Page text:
january 8, 2004  
Volume 97, Issue 54  

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Back in the days of Carmen Sandiego

Mark Polishuk

Opinions Editor

Gazette file photos
WHERE IN THE WORLD IS CARMEN SANDIEGO? She’s here, in The Gazette. Clockwise from left: Carmen strikes a pose, kids search for the elusive Carmen and Carmen looks evil.

“Do it, Rockapella!”
One of the staples of after-school viewing in my preteen days was the legendary PBS program Where In The World Is Carmen Sandiego? It combined the elements of a game show with the fanciful notion that knowing geography could actually be useful.

Geography major: Hey!
Don’t worry, I’m in arts. Anyway, the premise was that in each episode, Carmen Sandiego, the trench coated international crime lord, sent one of her gang members to steal a world landmark. The three preteen contestants had to answer geography questions in order to follow the crook around the world and eventually track them down. In order to advance to the final round, the chase of Carmen herself, the players had to recover the loot, get the warrant (damn this bureaucratic red tape) and then catch the crook. The final player then had to identify eight locations on a continent in 45 seconds in order to catch Carmen and win a trip anywhere in North America.

A simple description, of course, doesn’t do justice to how fun the show was. The actual game was often interrupted for skits involving the host, Greg Lee, and the chief of ACME CrimeNet, played by the late Lynne Thigpen. The contestants were also given clues from various wacky characters like a rapping grandmother, a talking clam and even the occasional celebrity guest. One guest was, I kid you not, Dr. Dre; because, when you think of the perfect guest for a PBS kids show, you should look no further than the man straight off the fucking streets of CPT.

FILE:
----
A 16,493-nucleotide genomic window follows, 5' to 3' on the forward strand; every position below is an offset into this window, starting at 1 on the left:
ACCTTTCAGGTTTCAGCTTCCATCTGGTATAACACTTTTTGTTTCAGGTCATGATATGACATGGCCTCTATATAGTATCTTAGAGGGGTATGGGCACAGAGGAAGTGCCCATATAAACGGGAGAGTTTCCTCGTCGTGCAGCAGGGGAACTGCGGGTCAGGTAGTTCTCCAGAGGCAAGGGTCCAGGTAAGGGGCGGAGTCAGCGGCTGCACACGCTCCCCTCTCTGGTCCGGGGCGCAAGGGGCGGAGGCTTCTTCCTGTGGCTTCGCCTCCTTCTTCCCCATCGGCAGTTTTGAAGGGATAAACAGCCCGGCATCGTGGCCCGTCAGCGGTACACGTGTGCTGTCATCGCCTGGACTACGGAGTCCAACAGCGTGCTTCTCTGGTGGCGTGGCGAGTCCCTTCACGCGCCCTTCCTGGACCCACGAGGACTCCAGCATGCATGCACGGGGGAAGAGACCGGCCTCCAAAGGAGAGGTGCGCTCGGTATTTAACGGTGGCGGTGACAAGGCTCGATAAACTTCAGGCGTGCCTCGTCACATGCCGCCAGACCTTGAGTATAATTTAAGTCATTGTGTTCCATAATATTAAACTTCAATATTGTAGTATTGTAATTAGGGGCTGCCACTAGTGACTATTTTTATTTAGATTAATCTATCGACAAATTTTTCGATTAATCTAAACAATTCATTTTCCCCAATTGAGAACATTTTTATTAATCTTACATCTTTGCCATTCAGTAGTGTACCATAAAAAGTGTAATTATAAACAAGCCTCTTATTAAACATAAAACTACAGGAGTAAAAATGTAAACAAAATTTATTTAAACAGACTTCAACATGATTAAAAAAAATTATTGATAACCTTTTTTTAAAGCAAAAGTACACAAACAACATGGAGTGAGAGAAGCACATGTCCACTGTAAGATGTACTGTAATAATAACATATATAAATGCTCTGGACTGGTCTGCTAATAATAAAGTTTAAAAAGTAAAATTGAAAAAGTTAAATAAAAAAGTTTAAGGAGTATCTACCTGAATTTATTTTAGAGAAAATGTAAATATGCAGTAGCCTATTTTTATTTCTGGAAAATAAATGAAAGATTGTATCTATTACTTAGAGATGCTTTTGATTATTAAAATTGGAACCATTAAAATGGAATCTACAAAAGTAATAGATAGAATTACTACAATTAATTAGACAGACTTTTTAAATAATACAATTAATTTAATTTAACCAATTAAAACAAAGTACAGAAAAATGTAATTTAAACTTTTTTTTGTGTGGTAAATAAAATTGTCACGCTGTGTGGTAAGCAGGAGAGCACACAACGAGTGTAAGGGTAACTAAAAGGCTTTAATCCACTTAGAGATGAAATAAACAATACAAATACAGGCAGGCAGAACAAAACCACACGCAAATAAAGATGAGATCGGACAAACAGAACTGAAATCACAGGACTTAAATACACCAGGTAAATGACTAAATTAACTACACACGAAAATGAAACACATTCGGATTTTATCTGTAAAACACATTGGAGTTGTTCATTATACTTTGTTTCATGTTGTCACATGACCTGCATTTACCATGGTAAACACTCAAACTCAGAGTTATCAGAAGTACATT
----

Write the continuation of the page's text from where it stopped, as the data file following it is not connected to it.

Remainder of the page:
If Mr. Chronic was on the side of good, then you knew that Carmen’s gang had to be a particularly dastardly bunch of miscreants. The lineup included Patty Larceny, Top Grunge, the Contessa and Robocrook. You may think this crew doesn’t sound imposing, but look at their bounty. Some of their stolen items included all of Antarctica’s penguins, the Internet (someone call Al Gore), the Eiffel Tower, the South Korean alphabet and the Edmonton Oilers. This kind of stuff puts al-Qaida to shame. I mean, how do you steal the Eiffel Tower without anyone noticing?

Pierre: Henri, do you notice anything different about le skyline today?

Henri: Non, mon frere. Now let’s eat our croissants, hon hon hon.

And then there was the immensely catchy theme song performed by Rockapella, the barbershop quartet who sang throughout the show and gave clues to the contestants. Between these guys, the Be Sharps and Chockful of Nuts (from NewsRadio), I am amazed barbershop music never made a comeback in the ’90s. Damn you, Kurt Cobain.

The show was so popular in my fifth grade class that my tablemates actually gambled on which villain would appear on the show each day. We each picked a different crook, bet a small object (a pen, eraser, etc.) and whomever had the correct guess took the entire bounty. It was my correct guess of Patty Larceny that once won me a kickass Crayola stencil, something I still remember to this day. In a related story, I can barely recall what classes I took last semester.

It’s tough to top a kids show that is both entertaining and educational at the same time. The only flaw might be that a kid may grow up thinking all policemen sing, but hey, I’m sure some cop somewhere has whistled a tune while beating a perp with his nightstick.



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